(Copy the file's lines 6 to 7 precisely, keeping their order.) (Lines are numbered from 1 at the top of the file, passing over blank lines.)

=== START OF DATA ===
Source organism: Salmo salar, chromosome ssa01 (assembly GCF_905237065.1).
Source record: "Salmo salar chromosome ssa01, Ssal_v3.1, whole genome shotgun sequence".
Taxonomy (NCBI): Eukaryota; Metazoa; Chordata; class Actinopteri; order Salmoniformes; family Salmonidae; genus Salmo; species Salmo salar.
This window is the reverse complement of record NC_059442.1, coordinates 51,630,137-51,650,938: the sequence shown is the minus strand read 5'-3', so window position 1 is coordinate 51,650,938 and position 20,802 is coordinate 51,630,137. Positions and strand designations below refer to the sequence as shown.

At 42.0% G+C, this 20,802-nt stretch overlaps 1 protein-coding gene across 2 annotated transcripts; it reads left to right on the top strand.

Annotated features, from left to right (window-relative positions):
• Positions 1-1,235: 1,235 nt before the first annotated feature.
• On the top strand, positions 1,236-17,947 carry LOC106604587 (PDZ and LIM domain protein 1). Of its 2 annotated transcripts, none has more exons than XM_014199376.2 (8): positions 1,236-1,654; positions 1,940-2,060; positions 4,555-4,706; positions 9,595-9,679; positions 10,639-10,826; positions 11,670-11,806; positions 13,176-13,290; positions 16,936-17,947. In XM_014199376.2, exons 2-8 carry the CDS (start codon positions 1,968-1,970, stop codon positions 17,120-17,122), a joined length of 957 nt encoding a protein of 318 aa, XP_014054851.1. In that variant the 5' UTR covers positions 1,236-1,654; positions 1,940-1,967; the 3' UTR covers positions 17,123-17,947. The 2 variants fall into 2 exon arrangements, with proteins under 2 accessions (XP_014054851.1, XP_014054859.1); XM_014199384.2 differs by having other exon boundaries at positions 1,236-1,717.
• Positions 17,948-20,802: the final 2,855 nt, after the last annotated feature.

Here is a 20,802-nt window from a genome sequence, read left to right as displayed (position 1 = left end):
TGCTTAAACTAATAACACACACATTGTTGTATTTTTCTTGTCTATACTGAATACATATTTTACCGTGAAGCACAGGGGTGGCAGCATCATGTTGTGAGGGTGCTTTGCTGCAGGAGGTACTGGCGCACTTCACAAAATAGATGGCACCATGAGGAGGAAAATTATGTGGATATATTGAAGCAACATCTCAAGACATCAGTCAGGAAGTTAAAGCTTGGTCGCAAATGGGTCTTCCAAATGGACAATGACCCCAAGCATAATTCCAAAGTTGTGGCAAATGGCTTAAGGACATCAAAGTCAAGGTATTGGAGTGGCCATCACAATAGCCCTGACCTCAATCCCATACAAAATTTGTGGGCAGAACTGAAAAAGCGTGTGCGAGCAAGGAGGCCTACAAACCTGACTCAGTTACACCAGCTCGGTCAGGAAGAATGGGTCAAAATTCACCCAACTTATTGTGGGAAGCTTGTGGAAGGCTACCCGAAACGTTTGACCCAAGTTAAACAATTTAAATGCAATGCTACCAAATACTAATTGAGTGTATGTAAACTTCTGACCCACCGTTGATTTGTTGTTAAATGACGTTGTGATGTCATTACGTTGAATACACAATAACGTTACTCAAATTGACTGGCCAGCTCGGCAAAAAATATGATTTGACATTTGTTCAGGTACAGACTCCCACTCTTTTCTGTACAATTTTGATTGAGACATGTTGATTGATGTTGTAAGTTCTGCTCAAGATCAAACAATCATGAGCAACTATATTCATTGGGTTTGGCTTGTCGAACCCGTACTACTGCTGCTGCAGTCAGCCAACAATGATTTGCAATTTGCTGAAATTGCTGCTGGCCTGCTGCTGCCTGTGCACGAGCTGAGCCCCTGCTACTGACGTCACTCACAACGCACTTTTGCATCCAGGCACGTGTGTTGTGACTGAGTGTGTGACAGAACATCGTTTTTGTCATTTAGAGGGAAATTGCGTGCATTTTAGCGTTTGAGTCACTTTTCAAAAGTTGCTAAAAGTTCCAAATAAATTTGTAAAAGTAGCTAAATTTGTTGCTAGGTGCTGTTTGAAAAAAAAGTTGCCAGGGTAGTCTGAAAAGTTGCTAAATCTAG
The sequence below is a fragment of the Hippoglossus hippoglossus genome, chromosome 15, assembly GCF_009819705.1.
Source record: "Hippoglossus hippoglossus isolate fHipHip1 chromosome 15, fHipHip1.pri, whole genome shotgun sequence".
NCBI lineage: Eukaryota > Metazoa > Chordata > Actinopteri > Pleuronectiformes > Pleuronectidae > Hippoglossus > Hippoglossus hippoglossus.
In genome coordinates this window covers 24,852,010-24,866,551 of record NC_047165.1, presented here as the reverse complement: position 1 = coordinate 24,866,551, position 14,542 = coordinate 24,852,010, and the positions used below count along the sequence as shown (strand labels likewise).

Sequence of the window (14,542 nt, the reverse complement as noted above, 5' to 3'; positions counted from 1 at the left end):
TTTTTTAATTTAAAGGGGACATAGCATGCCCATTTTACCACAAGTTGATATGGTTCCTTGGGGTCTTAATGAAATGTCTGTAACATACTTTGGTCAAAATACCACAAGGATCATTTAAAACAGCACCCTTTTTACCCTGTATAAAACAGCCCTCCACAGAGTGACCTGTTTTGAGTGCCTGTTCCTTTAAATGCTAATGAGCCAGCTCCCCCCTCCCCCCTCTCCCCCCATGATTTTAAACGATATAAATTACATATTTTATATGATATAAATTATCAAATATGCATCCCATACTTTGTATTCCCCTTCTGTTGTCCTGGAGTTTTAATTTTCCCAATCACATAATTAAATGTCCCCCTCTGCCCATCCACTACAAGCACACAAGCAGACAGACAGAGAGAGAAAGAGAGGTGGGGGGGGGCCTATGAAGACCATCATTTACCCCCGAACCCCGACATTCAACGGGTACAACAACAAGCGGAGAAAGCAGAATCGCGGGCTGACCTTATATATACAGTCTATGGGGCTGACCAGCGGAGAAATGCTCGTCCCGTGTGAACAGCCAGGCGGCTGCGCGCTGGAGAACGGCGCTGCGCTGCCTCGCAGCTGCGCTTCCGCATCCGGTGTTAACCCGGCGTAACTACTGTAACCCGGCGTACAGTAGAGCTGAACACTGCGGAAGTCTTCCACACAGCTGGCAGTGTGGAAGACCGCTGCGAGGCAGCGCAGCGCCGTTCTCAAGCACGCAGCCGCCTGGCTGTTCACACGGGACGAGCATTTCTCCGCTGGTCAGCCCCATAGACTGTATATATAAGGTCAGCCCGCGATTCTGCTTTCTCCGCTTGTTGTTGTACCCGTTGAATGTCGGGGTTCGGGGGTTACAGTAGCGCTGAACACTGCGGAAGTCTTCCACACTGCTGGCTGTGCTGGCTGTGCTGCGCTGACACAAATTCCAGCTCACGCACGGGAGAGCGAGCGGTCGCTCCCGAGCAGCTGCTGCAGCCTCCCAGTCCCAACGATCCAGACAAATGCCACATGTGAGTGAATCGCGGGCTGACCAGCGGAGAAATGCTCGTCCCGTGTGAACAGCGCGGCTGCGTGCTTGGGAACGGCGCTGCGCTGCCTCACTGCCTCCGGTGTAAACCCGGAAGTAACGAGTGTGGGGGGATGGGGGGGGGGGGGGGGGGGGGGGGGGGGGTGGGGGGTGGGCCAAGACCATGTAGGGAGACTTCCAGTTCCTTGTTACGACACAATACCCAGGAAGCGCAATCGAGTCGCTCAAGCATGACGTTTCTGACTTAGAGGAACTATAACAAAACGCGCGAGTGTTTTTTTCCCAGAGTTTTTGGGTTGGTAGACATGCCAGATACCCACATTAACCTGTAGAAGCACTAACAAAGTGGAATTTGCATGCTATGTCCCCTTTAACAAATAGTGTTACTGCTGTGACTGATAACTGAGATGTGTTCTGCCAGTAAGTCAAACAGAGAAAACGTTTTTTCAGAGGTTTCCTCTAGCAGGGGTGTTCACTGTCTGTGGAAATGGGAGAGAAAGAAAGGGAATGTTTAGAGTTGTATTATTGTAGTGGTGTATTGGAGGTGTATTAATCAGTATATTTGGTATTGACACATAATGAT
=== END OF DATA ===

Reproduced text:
Annotated features, from left to right (window-relative positions):
• Positions 1-1,235: 1,235 nt before the first annotated feature.